Keep banned items from entering the country.
A woman is mugged while walking through the park. To her, the crime is immediate and personal. To a Crime Analyst, the incident is part of a larger pattern.
Perhaps that park is the scene of many other muggings in the past year, or perhaps there’s recently been a rash of red-purse thefts. A Crime Analyst looks at data surrounding criminal acts, and tries to prevent such issues from occurring in the future.
When you’re a Crime Analyst, data is your best friend. Police Officers, Detectives, and Parole Officers record a staggering amount of information on crime, and you sift and sort through that data, looking for immediate issues that must be addressed. A spree in one part of town could prompt you to recommend increased patrols, or an increase in gang-related activity could necessitate a call to local gang-prevention nonprofit groups in the community.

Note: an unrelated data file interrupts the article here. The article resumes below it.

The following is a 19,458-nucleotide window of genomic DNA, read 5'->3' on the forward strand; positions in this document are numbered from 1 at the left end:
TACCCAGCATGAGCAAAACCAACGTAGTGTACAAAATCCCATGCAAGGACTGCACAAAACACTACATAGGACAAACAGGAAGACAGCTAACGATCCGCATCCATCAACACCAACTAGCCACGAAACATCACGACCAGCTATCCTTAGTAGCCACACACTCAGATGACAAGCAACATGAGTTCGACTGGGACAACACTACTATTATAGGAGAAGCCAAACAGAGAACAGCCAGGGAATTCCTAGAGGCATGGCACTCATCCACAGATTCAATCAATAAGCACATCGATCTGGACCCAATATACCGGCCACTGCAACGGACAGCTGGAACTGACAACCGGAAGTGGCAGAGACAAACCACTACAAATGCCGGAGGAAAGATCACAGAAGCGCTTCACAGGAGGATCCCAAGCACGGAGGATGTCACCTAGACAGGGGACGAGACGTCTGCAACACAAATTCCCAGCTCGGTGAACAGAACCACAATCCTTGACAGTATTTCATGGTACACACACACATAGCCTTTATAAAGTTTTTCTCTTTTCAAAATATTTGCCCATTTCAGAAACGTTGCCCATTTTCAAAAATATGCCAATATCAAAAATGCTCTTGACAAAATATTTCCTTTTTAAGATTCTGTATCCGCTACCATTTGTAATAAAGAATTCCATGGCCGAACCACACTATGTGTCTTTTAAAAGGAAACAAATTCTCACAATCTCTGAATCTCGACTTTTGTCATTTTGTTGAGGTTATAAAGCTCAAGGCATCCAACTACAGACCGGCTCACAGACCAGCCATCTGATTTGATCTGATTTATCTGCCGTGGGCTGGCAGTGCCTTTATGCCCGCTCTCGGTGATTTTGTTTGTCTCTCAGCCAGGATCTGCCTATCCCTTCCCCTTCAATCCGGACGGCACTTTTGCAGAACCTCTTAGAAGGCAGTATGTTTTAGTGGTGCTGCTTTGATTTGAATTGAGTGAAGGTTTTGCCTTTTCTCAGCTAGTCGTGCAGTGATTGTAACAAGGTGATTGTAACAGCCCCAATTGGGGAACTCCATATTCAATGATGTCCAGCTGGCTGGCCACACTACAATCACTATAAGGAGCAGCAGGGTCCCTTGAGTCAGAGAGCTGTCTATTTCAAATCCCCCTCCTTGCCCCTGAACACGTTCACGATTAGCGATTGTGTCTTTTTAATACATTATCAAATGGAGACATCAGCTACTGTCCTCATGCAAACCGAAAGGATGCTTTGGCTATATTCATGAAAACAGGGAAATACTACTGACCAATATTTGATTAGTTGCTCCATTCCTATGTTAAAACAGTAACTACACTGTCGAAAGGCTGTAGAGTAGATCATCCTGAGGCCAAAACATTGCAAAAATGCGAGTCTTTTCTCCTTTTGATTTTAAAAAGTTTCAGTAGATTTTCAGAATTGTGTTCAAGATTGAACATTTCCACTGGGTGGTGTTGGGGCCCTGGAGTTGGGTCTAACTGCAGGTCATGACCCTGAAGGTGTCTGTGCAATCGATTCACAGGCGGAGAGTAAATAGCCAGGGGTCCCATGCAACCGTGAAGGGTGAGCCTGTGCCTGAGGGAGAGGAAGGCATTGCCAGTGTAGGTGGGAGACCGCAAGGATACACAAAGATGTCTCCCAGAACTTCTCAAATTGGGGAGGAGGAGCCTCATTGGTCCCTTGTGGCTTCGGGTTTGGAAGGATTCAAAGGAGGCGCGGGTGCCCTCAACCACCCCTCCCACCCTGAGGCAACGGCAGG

Long-term trends, such as an increase in population or a movement from the city to the suburbs, could impact how the police department functions. Periodically, you distill this information into reports full of charts and colorful graphs so your Police Commissioner can adjust plans accordingly.
There are times when your local department intersects with state or federal crimes. Some criminals cross state lines, for example, while some terrorist networks issue orders that apply to all members no matter where they live. By keeping an eye on these nationwide reports, you help your group prepare for the challenges heading your way.